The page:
China says New Delhi has not provided solid evidence to ban Masood Azhar

He emphasised that China’s position on the matter does not proceed from the relations between the two countries

News Desk February 17, 2017
Maulana Masood Azhar, head of Jaish-e-Mohammad, in Islamabad on August 26, 2001. PHOTO: REUTERS

Beijing cannot support sanctions against Jaish-e-Mohammad chief Masood Azhar because New Delhi is not providing any "solid evidence", China said on Friday ahead of next week’s strategic dialogue between the two countries.

Chinese Foreign Ministry Spokesperson Geng Shuang said the country’s stance to block India’s move to ban Azhar under United Nations Security Council Resolution 1267 is based on impartiality and the “merits of the case”, according to a report by Press Trust of India.

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“China upholds the principles of objectivity, impartiality and professionalism and takes part in relevant discussions. Whether last year’s application by India (against Azhar) or this year’s by relevant country, our position is consistent,” Geng said. “Our criteria is only one item - we need solid evidence. If there is solid evidence, the application can be moved. If there is no solid evidence, there is hardly a consensus.”

“On Resolution 1267, the latest development is that the relevant countries have filed another application with the committee. The relevant members of the committee are in consultation and the relevant parties have failed to reach consensus so far,” Geng added.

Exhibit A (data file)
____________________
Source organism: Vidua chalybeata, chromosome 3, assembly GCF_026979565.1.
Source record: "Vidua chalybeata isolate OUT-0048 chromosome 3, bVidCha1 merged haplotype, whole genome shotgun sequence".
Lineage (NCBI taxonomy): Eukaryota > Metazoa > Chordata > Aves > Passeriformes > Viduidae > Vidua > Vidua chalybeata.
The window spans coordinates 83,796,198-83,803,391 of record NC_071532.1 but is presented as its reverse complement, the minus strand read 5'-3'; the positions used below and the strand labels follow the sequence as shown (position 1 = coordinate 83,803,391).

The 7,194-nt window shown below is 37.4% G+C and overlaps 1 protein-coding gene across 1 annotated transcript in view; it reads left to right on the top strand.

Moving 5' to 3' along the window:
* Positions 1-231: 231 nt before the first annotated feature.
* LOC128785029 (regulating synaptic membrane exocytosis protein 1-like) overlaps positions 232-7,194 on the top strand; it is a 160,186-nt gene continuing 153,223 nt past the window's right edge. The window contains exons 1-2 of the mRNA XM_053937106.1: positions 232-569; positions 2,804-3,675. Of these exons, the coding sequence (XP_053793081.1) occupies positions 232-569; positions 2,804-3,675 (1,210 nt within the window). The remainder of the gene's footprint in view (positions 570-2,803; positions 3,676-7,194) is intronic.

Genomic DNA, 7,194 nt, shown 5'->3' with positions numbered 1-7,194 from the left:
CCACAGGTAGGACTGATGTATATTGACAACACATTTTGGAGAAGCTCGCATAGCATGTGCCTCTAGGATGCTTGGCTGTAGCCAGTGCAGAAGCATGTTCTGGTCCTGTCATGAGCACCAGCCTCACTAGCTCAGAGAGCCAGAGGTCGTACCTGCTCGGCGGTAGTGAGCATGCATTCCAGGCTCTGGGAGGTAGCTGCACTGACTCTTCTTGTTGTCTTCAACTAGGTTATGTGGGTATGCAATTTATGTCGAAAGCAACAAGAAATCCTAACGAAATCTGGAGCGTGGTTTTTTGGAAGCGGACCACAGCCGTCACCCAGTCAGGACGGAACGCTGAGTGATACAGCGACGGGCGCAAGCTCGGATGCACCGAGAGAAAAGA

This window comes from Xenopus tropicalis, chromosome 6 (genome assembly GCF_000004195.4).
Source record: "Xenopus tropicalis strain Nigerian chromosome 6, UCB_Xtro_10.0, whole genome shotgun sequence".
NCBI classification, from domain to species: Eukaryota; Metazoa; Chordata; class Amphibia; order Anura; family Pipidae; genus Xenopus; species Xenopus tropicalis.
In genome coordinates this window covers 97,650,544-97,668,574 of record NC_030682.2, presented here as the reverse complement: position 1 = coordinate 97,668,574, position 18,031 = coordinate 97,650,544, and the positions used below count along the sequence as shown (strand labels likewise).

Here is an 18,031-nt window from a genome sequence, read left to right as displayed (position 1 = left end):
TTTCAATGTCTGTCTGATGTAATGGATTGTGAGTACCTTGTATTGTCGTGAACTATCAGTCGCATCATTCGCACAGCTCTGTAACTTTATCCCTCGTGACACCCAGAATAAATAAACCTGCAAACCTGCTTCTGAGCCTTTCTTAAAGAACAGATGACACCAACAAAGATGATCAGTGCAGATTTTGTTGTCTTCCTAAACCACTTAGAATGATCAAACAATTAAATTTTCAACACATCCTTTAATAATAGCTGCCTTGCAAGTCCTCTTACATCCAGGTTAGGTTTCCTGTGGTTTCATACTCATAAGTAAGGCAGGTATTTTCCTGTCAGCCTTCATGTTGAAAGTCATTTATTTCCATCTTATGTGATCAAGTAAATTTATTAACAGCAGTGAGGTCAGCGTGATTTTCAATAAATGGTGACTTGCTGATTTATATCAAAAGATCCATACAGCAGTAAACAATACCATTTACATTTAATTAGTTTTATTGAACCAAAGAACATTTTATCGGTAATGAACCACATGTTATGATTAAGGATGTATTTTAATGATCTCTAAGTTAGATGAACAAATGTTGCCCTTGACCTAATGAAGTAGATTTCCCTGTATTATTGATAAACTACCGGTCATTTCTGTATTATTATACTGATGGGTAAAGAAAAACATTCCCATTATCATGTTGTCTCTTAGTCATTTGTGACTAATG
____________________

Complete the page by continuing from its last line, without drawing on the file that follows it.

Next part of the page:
He emphasised that China’s position on the matter does not proceed from the relations between the two countries. “We have said many times that this is a multilateral issue. We stick to two-step approach, namely that NSG members need to arrive at a set of principles for the entry of NSG by non-NPT state parties, and then move forward discussions of specific cases,” he said.

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Hoping for a betting understanding of the issue from India’s side, Geng said that the nations have wide converging interests since both are two large developing countries. “Differences are only natural. Through all kinds of conversation and exchanges, including the strategic dialogue, two sides can step up communication to narrow differences and reach a new consensus on achieving cooperation,” he added.

This article originally appeared on the Hindustan Times.